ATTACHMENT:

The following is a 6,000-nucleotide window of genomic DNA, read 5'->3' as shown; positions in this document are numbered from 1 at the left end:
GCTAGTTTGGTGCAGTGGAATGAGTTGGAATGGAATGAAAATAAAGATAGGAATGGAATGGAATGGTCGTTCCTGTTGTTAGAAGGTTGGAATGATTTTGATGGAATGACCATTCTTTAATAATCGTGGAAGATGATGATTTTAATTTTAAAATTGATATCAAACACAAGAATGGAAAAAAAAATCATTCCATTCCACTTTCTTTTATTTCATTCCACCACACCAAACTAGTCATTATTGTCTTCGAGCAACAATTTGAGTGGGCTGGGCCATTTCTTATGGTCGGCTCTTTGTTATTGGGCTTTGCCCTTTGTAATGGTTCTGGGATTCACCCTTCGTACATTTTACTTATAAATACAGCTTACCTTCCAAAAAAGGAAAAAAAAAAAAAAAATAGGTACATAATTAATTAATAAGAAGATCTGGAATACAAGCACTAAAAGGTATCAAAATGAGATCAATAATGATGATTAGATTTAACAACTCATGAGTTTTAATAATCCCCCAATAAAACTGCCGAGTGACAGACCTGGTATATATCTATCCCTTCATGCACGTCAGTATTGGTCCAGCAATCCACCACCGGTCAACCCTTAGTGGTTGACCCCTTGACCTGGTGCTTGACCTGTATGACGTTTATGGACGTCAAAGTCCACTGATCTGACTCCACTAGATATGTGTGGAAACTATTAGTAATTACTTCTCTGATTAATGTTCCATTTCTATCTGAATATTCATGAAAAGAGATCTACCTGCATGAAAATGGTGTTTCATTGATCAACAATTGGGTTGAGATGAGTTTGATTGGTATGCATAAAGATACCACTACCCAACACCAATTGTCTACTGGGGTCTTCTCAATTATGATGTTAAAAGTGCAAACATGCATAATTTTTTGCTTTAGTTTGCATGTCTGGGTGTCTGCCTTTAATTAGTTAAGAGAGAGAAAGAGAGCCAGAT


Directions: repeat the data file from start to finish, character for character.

The following is a 6,000-nucleotide window of genomic DNA, read 5'->3' as shown; positions in this document are numbered from 1 at the left end:
GCTAGTTTGGTGCAGTGGAATGAGTTGGAATGGAATGAAAATAAAGATAGGAATGGAATGGAATGGTCGTTCCTGTTGTTAGAAGGTTGGAATGATTTTGATGGAATGACCATTCTTTAATAATCGTGGAAGATGATGATTTTAATTTTAAAATTGATATCAAACACAAGAATGGAAAAAAAAATCATTCCATTCCACTTTCTTTTATTTCATTCCACCACACCAAACTAGTCATTATTGTCTTCGAGCAACAATTTGAGTGGGCTGGGCCATTTCTTATGGTCGGCTCTTTGTTATTGGGCTTTGCCCTTTGTAATGGTTCTGGGATTCACCCTTCGTACATTTTACTTATAAATACAGCTTACCTTCCAAAAAAGGAAAAAAAAAAAAAAAATAGGTACATAATTAATTAATAAGAAGATCTGGAATACAAGCACTAAAAGGTATCAAAATGAGATCAATAATGATGATTAGATTTAACAACTCATGAGTTTTAATAATCCCCCAATAAAACTGCCGAGTGACAGACCTGGTATATATCTATCCCTTCATGCACGTCAGTATTGGTCCAGCAATCCACCACCGGTCAACCCTTAGTGGTTGACCCCTTGACCTGGTGCTTGACCTGTATGACGTTTATGGACGTCAAAGTCCACTGATCTGACTCCACTAGATATGTGTGGAAACTATTAGTAATTACTTCTCTGATTAATGTTCCATTTCTATCTGAATATTCATGAAAAGAGATCTACCTGCATGAAAATGGTGTTTCATTGATCAACAATTGGGTTGAGATGAGTTTGATTGGTATGCATAAAGATACCACTACCCAACACCAATTGTCTACTGGGGTCTTCTCAATTATGATGTTAAAAGTGCAAACATGCATAATTTTTTGCTTTAGTTTGCATGTCTGGGTGTCTGCCTTTAATTAGTTAAGAGAGAGAAAGAGAGCCAGAT